PARIS – A French court began examining what environmental and other NGOs are calling a “case of the century” on Thursday, accusing the country’s authorities of failing to act on climate change.
It stems from a complaint filed by Greenpeace France, Oxfam France, the Nicolas Hulot Foundation and Notre Affaire à Tous (“Our Shared Responsibility”) in March 2019.
NGOs have said that a victory at the Paris Administrative Court could imply recognition of the state’s duty to tackle climate change and call for swift action.
Greenpeace said in a statement that “such a decision would be historic and enshrine in law that the fight against climate change is essential to the protection of fundamental rights”.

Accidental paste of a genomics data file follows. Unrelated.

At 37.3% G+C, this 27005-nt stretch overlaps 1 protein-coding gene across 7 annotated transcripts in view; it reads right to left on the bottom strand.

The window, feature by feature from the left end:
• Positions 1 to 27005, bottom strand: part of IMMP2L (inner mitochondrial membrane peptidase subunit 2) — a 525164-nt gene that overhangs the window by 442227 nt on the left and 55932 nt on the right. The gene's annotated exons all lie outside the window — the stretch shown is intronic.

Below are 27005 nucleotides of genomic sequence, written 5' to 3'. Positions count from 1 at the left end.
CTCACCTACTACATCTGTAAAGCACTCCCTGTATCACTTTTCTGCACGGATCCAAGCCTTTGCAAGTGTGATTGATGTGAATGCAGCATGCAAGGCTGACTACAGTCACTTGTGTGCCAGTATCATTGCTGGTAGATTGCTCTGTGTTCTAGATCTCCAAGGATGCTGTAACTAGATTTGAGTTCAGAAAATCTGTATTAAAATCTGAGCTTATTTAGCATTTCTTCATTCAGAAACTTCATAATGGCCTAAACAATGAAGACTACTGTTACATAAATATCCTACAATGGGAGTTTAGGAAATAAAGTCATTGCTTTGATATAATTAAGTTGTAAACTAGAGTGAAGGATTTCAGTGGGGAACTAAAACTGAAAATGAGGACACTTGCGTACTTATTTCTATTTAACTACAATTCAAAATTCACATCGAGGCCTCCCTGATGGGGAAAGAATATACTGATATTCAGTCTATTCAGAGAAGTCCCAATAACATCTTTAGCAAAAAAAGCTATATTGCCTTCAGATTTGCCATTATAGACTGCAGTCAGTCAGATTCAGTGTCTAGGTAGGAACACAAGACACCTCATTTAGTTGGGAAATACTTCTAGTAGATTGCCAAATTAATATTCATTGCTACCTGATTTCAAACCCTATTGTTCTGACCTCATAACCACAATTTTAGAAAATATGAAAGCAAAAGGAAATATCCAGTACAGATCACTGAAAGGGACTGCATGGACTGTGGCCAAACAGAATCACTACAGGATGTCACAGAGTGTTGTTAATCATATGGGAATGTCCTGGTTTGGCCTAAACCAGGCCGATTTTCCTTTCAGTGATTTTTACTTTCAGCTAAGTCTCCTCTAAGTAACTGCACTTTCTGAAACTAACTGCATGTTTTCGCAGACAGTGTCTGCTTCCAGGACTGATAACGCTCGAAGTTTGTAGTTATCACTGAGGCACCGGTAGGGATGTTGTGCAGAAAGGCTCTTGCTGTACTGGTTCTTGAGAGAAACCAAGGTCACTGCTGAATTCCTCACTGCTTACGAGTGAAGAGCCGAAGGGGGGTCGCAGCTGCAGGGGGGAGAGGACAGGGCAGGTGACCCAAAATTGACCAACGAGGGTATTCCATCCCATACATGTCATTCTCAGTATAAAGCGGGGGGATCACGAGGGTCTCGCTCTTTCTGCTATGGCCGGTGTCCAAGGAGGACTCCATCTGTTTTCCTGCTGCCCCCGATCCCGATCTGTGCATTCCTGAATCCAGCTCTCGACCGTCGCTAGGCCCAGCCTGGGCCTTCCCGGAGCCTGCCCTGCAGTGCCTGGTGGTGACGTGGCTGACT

The court’s decision is expected within two weeks.
A petition launched in 2018 to support the lawsuit has garnered more than 2.3 million signatures.
French President Emmanuel Macron, who has expressed his support for action against climate change very clearly, pushed last month to strengthen the European Union’s 2030 targets to reduce greenhouse gases. ‘at least 55% from 1990 levels – against the previous target of 40%.
But activists say Macron’s lobbying for global climate action is not backed up by sufficient national measures to reduce emissions blamed on global warming.
France has not met its national targets set under the 2015 Paris Agreement to combat climate change, and the country has delayed most of its efforts until after 2020.
Cécile Duflot, President of Oxfam France, told France Info’s news channel that “when you govern, you decide for our future, and if you don’t make the right decisions now, it is the future of our children, our grandchildren, who will have very little to do with what we are going through today.